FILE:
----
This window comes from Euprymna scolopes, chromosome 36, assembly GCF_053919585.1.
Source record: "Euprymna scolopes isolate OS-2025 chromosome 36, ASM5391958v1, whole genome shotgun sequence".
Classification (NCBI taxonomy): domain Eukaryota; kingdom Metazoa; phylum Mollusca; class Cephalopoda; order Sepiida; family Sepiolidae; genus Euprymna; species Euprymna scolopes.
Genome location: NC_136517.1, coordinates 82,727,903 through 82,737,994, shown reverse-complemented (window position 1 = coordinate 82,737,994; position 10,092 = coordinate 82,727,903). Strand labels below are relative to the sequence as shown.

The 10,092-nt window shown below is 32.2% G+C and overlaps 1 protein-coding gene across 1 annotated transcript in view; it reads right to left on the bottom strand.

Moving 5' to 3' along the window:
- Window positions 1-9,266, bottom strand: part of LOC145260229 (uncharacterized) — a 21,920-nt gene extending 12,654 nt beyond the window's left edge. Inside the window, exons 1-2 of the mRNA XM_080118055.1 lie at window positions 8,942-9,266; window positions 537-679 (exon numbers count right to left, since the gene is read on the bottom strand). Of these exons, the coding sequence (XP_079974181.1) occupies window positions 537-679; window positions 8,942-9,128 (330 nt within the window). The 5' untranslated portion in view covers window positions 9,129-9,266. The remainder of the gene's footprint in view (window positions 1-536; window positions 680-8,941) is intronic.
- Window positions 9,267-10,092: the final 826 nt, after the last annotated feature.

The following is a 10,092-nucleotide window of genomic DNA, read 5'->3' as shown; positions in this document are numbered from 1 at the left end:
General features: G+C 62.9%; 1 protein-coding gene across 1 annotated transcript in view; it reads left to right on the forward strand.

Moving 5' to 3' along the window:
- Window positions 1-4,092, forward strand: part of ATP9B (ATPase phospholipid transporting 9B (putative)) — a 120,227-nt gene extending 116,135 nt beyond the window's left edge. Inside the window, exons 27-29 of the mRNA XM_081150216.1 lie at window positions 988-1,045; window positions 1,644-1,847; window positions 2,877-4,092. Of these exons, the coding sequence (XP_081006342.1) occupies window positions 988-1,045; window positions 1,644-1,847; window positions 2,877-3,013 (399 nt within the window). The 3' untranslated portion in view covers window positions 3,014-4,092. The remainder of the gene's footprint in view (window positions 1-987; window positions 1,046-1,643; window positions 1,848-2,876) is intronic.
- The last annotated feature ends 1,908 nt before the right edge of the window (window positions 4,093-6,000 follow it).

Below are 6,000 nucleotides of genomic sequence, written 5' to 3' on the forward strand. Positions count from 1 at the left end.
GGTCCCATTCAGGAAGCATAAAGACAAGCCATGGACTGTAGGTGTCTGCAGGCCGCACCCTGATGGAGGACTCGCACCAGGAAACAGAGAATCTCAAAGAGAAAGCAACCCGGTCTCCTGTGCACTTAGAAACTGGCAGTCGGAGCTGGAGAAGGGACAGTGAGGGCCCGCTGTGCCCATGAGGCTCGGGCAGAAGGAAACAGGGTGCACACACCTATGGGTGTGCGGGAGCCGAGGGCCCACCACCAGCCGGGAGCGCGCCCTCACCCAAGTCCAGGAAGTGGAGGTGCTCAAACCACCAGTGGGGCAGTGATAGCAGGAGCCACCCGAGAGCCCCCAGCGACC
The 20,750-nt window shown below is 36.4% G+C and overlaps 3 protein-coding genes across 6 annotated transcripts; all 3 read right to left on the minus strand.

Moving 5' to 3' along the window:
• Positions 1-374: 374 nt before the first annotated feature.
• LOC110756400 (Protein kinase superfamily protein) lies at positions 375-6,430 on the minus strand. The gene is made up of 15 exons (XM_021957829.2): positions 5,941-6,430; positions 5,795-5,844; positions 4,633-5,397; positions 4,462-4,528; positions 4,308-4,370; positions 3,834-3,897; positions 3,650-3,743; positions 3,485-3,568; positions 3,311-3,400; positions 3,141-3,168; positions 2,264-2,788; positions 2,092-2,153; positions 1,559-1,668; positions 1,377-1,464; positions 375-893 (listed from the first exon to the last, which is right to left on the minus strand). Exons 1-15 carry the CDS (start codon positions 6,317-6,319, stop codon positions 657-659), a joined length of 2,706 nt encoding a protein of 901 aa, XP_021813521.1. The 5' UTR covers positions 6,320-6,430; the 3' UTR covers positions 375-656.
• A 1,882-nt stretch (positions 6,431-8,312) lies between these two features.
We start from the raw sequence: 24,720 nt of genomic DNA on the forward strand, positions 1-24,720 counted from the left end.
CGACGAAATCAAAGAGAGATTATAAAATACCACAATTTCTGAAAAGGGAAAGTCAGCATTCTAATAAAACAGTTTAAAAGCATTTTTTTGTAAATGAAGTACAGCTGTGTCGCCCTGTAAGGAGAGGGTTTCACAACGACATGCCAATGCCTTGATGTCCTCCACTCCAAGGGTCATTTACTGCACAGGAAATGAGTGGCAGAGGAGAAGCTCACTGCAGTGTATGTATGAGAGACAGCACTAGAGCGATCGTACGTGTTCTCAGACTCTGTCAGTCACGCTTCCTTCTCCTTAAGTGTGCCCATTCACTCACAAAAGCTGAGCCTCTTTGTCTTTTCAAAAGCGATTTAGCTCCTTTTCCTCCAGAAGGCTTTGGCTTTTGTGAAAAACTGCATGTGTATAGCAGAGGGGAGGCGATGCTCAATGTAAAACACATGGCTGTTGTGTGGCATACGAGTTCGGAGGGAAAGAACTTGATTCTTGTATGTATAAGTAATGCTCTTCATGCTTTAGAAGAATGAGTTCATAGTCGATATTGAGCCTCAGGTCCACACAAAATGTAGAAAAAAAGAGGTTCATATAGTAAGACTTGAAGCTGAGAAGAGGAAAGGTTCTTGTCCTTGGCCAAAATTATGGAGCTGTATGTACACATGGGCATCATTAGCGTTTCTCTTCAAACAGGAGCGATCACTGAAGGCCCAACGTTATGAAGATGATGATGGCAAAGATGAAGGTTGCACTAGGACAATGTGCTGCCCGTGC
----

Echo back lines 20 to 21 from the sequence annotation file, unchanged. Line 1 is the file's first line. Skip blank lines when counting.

• A 1,882-nt stretch (positions 6,431-8,312) lies between these two features.
We start from the raw sequence: 24,720 nt of genomic DNA on the forward strand, positions 1-24,720 counted from the left end.